Hi! Welcome to my blog. I'll be posting reviews, essays, and short fiction here. Eventually, I hope to offer some freebies and contests, too. Many of these entries will be crossposted to my livejournal, and you're very welcome to comment in either place - I love comments! I'm starting out with a brief essay on something that's been puzzling me. Here goes!
This photo of Goshen is courtesy of TripAdvisor
So they are again trying to film one of my childhood favorites, Madeleine L’Engle’s A Wrinkle in Time. Honestly, it’s a book I still love, and I am filled with trepidation. Oh, I’ll go see it when it comes out next year. I’m almost certain to, unless it’s completely panned. But the Canadian TV movie from ten or fifteen years ago was a very mixed bag, and I’m very much afraid this version will be, too.
Why? I admit I was a little startled when I read that the director insisted on having primarily people of color in the cast. And then I thought about it. It does change the story, which is set in rural New England in the early 1960s. African Americans really didn’t live in small New England farming villages after WWII. They did before the war, and the loss of this population is one of many American tragedies and injustices. But_
One of the points of the story, and, indeed, of the series, is that Meg’s family are outsiders. Making Kate Murry of African descent, and her children mixed race, is a good way of emphasizing this. And these are beautiful children! If they can act the parts and get the characters across, it doesn’t matter in the least that they don’t look like the characters in the book.
I know; it’s been a long time, but I’m finally back, and with a new, very green recipe just in time for St. Patrick’s day! This will serve four aunties for a breakfast dish, or eight reluctant small boys. It’s quick and very simple if you can find frozen broccoli rabe.
Ingredients: 1 10 0z packet frozen broccoli rabe, or a fresh bunch. 1 small onion, or a couple of shallots. A little good quality vegetable oil, 2 packets Kikkoman miso soup with tofu and spinach, 4 cups water. You may also add a clove or two of garlic and cayenne pepper to taste.
Method: If using fresh broccoli rabe, clean and trim and chop it. Chop your onion or shallots, heat a tablespoon or two of oil (olive or canola) in a deep saucepan, and add the vegetables. Saute the broccoli rabe with the onions if using fresh. (Note: if using garlic, add it after the other vegetables.) Then open the powdered soup packets, pour in, and add the water. If using frozen rabe, add it at this point.
Bring to a boil and simmer for ten to fifteen minutes, until the greens are tender. You can liquidize the soup in a blender if you like.
Ah, technobabble. You’re happily watching some science fiction show or movie, and some character comes out with a string of incomprehensible syllables. For example:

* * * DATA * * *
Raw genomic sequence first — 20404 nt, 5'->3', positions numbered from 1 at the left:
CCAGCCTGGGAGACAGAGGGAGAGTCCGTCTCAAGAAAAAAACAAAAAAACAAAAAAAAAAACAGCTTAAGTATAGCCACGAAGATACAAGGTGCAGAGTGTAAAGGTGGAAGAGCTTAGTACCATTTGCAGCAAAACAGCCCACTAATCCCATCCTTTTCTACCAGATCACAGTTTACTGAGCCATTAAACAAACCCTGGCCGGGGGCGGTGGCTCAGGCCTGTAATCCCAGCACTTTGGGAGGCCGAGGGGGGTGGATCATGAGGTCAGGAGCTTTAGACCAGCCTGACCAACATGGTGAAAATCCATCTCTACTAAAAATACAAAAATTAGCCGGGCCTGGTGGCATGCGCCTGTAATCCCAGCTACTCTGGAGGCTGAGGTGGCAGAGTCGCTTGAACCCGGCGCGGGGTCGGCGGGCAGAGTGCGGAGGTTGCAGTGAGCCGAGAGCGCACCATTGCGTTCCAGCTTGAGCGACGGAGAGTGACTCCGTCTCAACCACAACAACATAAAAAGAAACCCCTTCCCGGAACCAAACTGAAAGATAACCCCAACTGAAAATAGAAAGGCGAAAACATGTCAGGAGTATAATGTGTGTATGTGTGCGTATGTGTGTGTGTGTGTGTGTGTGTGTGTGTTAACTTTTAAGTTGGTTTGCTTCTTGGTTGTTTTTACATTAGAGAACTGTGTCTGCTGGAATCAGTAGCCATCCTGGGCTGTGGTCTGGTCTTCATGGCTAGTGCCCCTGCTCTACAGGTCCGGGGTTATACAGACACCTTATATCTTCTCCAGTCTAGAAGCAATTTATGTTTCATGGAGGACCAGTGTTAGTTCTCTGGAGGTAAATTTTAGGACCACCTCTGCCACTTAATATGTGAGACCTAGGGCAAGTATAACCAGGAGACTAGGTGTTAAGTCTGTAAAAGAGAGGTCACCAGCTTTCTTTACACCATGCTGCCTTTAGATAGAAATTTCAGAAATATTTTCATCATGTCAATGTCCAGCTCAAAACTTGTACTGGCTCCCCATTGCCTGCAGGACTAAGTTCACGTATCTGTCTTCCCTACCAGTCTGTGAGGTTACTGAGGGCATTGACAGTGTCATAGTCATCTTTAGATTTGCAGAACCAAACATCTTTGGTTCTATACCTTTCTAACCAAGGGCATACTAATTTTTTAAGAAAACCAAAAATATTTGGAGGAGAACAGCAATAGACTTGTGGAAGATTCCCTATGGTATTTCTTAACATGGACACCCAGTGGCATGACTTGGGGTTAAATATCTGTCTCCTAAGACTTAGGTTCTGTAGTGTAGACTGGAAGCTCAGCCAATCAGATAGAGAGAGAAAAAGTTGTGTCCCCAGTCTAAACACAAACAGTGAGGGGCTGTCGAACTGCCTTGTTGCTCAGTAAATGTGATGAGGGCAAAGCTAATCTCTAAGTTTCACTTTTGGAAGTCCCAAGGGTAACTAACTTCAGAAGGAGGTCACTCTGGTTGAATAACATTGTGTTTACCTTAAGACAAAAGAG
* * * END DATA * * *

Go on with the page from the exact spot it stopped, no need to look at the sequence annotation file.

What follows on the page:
“Captain, the phase inverters have reached 2000 degrees kelvin. If we don’t reverse their polarities, they will implode!” (* Please note: I made up that example on the fly. I think it’s nonsense even for technobabble.)
“Huh?” you say to yourself. Then, if the writers have done their job, you’ll either say to yourself, “Oh, I see. Their engine is overheating, and they need coolant,” or else you’ll just ignore the technobabble and focus on the story. If, however, the writers have not done their job, you will get annoyed.
Of course, each reader, writer, and viewer has a different tolerance for technobabble, and a different idea of what might make it especially good, or especially bad. I’d guess that, for most of us, it’s usually especially bad. Can there be a way to write it well?
I think there might be. I’m going to preface this by saying I have no desire to feed the flames of the Star Trek versus Star Wars arguments. I like them both. To be absolutely accurate, I am a passionate Niner, love the original Trek, like Next Generation, and also like the first three Star Wars movies. It’s quite possible to love both Trek and Star Wars. It’s also quite possible to get annoyed by technobabble in both franchises!
This, too, is crossposted from my live journal; I thought it up on a walk my sister and I took round the pond. There were lots of little red dragonflies, and one of them landed on my sister’s thumb! (The photo I took some months ago is a big green darner, not one of those little red guys, but it’s pretty!)
Dragonflies follow you
as though you were at once
shelter and larder;
as though you held
in your cupped hands
the waters of their birth.
(Mary Johnson, 2016)
This is cross-posted (again, and rather late) from my live journal, and is again based on one of Angela Goff’s wonderful Visual Dares. Comments welcome either here or there. Enjoy!
Everyone else had their eyes covered, and some were carrying slices of onion. Nadia refused. She had no intention of hiding. One of the boys behind her actually had an old-style gas mask that might have belonged to some English or German great-grandfather, and he made to hand it to her.
“Take it! You’ll need it if they start spraying tear gas.”
“Not if. When,” a granny walking behind her muttered. Nadia shook her head at both of them.
“I’m not afraid! Thank you, but no.”
The boy shrugged and dropped back behind her. As Nadia strode on, the granny reached up and patted her shoulder. “Brave girl! Is this your first time?”
“Yes.” Nadia felt the breath catch in her throat, for she saw the soldiers in front of her, by the wall. Her soldiers. Her people. Would they really fire tear gas, and worse? Would they shoot at peaceful protesters?
That was going to be “It’s the writing, stupid!” Not that any of us is stupid! But, when we see a film, how much thought do we give to the writers? I finally want to rave quietly about the recent Jungle Book. There was so much about that film that was excellent! Many people have pointed out many of these things: the excellent animation, the child’s performance (which, okay, had its rough spots, but which was generally completely natural and believable), the voice cast, the music, the pacing, and so on. Only a few people that I know of mentioned the writing. And it is the script all these other things depend on. You could have fine actors, excellent animators, good musicians, excellent sets and camera work and so on. Yet, without a solid story, you could still have a bad movie.
Now, I’m of the generation that remembers the “original” animated Jungle Book. And I’ll tell you something. When I saw it as a small girl, I liked it. I even liked it a lot. I didn’t love it, and that’s because I knew and loved the book. The cartoon simply wasn’t anything like the book. The new movie does justice to the book, as well as the cartoon.